AOSIS Chair Prime Minister Gaston Browne discusses areas of Innovative Finance at COP272022-11-07 Hon. Gaston Browne, Prime Minister of Antigua & Barbuda and Chair of AOSIS
Remarks by the Honourable Gaston Browne, Prime Minister of Antigua and Barbuda, and Chair of the Alliance of Small Island States at a High Level Round Table at COP27
Innovative Finance for Climate and Development
Monday, 7 November 2022
What challenges do you face in securing and accessing funding for mitigation, adaptation and just transition projects and plans?
● Good afternoon excellences and colleagues.
● Looking at the first question, the first overarching challenge faced by SIDS in securing climate finance lies in the inadequacy, imbalance, and unpredictability of climate finance flows. The current climate finance ecosystem still operates on a one size-fits-all model that fails to take into account the unique needs of SIDS.
● SIDS economies are typically small, undiversified and usually heavily dependent on a single sector like tourism. Often this is combined with a narrow revenue base which limits fiscal space for capital investment, resulting in high debt levels.
● Disasters and the slow-onset effects of climate change severely impact SIDS and cause States to redirect finance to assist with provision/rebuilding of essential services. Any exogenous shocks SIDS experience can be disproportionately more destructive than in larger states and thus, progress remains fragile and can be set back suddenly and dramatically.
● These challenges have only become more acute in the social, economic and geopolitical trying times of today and yet despite these vulnerabilities, SIDS continue to face eligibility issues when it comes to receiving concessional finance and Official Development Aid. The decision by OECD DAC Members to align ODA, and therefore multilateral development bank (MDB) priorities to the Paris Agreements goals, does not include more flexibility regarding SIDS eligibility taking into consideration their particular vulnerability to climate change.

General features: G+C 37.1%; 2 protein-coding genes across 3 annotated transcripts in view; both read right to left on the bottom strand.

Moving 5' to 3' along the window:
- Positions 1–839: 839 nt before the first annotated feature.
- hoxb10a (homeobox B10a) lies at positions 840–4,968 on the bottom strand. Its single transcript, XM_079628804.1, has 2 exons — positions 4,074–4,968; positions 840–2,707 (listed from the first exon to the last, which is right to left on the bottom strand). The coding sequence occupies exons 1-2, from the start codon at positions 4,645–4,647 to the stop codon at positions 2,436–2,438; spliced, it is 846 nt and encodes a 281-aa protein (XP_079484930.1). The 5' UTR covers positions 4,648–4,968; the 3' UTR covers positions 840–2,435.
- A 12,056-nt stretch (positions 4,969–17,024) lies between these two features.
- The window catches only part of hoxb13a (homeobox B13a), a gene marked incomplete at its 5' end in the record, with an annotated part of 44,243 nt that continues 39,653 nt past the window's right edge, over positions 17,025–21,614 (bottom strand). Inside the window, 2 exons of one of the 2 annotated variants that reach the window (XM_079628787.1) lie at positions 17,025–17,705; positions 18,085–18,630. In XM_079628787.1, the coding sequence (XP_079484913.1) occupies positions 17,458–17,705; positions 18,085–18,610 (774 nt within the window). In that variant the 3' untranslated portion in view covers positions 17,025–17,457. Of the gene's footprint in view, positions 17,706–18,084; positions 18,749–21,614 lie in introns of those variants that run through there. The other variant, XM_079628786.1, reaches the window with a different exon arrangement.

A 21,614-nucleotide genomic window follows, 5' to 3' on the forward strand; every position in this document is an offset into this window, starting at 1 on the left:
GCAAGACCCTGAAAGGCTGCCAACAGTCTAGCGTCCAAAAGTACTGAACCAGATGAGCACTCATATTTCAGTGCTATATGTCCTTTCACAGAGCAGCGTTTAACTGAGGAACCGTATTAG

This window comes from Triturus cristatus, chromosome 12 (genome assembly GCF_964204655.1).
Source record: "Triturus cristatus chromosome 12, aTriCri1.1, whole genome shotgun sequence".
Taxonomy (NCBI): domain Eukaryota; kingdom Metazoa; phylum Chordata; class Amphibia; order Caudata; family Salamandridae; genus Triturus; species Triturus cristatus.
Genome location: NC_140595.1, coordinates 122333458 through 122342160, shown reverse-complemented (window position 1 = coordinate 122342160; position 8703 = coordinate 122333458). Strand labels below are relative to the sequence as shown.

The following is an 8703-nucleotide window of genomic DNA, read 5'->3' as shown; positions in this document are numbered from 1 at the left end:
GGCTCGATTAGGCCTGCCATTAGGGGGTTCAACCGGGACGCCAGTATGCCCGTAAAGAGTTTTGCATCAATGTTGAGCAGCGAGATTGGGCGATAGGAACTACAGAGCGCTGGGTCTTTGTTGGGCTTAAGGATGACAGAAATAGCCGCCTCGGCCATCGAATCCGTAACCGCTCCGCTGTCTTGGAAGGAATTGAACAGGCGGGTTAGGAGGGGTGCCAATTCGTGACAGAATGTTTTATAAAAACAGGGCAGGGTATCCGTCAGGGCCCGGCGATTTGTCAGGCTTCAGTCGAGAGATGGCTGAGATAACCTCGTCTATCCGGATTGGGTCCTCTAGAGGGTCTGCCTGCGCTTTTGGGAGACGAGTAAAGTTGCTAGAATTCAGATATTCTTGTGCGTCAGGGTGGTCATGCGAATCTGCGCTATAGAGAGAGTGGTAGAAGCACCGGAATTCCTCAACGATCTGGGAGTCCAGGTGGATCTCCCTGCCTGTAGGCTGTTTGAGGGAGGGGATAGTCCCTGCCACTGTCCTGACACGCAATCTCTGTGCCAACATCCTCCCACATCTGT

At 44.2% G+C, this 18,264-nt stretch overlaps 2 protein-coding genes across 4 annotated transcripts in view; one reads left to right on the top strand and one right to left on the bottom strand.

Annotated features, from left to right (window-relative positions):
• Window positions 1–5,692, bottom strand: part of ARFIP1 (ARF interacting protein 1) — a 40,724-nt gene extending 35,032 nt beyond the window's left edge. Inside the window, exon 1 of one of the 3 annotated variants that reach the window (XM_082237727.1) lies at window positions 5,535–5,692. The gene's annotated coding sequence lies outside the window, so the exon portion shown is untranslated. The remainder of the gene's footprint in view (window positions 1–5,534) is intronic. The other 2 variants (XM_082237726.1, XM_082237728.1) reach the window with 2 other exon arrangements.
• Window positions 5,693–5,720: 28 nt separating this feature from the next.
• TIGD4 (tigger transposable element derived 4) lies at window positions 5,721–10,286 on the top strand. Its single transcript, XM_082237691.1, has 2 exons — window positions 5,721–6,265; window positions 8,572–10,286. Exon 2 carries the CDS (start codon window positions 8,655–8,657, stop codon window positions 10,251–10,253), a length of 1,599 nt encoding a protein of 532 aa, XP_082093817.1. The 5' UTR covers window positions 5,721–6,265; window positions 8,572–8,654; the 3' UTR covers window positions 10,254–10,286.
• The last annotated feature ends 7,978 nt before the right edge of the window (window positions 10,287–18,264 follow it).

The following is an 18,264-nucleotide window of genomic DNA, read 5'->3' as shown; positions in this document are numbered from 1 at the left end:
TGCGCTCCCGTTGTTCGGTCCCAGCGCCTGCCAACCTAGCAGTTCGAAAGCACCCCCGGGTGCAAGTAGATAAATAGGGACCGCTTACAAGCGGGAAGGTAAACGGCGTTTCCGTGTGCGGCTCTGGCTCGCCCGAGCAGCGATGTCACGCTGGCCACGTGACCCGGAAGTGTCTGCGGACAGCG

● As you can see, just accessing the funds proves extremely difficult for SIDS.
● But in addition to access issues, SIDS are also faced with other challenges making the landscape for our small states complicated. The current climate finance landscape is complex and fragmented and the harmonization across multinational funds is still nascent, making the process of accessing different sources of climate finance particularly onerous for SIDS.
● You are all well aware that AOSIS has long articulated the challenges we face both with the existence of, and gaining access to, funding for addressing loss and damage. There are clear gaps in existing funding arrangements to adequately assist developing countries in meeting the cost of their ex-post responses that aim to address non-economic and economic loss and damage associated with the adverse effects of climate change, including extreme weather events and slow onset events.
● The gap is especially apparent in the operating entities (i.e. multilateral funds) of the United Nations Framework Convention on Climate Change (‘UNFCCC’) Financial Mechanism which do not presently have dedicated sources of support to developing countries to implement ex-post responses.
What coordinated global response (e.g., creation of a Global Hub for Climate Finance, the use of de-risking tools) can be developed to facilitate, accelerate, and scale countries’ access to innovative climate finance?
● Looking to the second question, we have highlighted the main issues that surround access and procedure. There clearly needs to be an ideological shift as to how finance operates, because the current system is consistently leaving the most vulnerable behind.
● Procedurally, the global response is simple. The Member States, IFI’s and other entities must collectively work to remove cumbersome barriers to climate finance. We respect the need for due diligence, but that need to upkeep standards should not be more important than facilitating effective and timely response to people living in the most vulnerable countries.
● On access, there should be a global climate finance system that focuses more on the needs of the vulnerable and truly realises the objective and purpose of the UNFCCC and the Paris Agreement.
● The operationalisation of a new fit-for-purpose, multilateral loss and damage response fund under the financial mechanism of the UNFCCC is a critical piece to addressing these issues and we look forward to your support in seeing this come to fruition.
● Thank you.
Sub Topic: Finance